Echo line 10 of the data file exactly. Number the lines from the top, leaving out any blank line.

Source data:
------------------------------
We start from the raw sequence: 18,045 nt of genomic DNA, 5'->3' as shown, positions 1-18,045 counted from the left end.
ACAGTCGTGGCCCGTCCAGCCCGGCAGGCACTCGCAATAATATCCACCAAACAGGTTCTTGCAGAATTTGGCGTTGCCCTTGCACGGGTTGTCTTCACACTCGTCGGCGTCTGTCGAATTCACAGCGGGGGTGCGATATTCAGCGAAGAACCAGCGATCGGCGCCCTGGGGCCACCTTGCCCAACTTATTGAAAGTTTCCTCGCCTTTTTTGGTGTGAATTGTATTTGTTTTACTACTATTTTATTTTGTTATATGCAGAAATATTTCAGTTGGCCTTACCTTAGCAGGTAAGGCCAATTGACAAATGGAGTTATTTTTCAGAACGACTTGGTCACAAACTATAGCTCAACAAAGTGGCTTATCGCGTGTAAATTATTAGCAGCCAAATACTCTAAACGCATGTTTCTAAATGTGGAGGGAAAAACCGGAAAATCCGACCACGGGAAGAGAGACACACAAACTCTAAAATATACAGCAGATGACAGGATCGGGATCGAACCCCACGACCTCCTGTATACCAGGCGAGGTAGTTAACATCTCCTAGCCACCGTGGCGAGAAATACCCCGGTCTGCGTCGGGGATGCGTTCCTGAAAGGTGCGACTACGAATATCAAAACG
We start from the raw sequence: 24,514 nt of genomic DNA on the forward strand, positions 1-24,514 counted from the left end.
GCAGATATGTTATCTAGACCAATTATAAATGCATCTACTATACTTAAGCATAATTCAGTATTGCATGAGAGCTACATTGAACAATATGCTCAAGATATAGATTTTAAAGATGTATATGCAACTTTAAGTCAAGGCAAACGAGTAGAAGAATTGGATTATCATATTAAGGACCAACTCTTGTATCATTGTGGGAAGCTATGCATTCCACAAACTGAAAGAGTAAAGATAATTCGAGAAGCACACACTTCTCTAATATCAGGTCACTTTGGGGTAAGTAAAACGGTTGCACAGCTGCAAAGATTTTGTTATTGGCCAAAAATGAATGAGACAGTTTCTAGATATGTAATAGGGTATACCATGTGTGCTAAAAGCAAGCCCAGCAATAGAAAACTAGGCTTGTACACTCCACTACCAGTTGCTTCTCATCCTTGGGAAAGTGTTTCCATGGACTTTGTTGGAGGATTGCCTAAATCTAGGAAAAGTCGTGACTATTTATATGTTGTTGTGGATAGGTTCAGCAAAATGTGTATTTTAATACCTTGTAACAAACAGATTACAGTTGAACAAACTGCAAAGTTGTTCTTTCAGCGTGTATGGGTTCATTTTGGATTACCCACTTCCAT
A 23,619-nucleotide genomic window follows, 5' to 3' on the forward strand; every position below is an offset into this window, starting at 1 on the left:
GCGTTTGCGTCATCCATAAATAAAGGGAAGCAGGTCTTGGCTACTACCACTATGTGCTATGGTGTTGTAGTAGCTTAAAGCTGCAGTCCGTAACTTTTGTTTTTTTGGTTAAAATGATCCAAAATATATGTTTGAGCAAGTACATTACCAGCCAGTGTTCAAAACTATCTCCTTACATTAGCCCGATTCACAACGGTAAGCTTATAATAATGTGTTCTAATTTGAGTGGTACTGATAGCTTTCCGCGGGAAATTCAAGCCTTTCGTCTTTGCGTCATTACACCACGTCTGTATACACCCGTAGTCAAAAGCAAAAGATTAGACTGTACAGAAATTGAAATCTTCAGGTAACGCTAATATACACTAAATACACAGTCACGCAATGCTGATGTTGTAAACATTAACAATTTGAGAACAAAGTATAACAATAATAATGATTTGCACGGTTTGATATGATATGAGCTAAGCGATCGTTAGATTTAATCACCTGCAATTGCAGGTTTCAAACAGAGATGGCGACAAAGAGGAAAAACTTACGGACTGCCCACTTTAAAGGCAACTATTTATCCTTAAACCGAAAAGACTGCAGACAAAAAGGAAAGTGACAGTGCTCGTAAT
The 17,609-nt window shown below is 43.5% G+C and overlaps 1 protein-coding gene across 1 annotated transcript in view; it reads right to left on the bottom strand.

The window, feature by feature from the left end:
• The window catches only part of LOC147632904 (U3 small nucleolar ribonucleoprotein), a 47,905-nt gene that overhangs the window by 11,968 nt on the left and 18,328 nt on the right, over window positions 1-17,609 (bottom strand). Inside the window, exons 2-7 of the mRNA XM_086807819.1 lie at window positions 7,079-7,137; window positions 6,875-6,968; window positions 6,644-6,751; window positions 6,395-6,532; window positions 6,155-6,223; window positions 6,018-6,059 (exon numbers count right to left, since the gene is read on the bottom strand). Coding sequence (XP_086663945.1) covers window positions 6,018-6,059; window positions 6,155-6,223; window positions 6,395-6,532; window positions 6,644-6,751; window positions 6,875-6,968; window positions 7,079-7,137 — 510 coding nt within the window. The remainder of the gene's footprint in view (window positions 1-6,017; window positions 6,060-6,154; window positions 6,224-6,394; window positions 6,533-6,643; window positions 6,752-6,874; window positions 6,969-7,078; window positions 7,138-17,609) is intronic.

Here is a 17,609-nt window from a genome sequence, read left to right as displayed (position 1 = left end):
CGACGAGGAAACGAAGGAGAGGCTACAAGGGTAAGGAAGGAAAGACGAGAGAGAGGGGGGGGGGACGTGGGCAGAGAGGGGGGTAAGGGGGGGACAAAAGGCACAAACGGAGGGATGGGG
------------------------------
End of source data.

Here is a 17,609-nt window from a genome sequence, read left to right as displayed (position 1 = left end):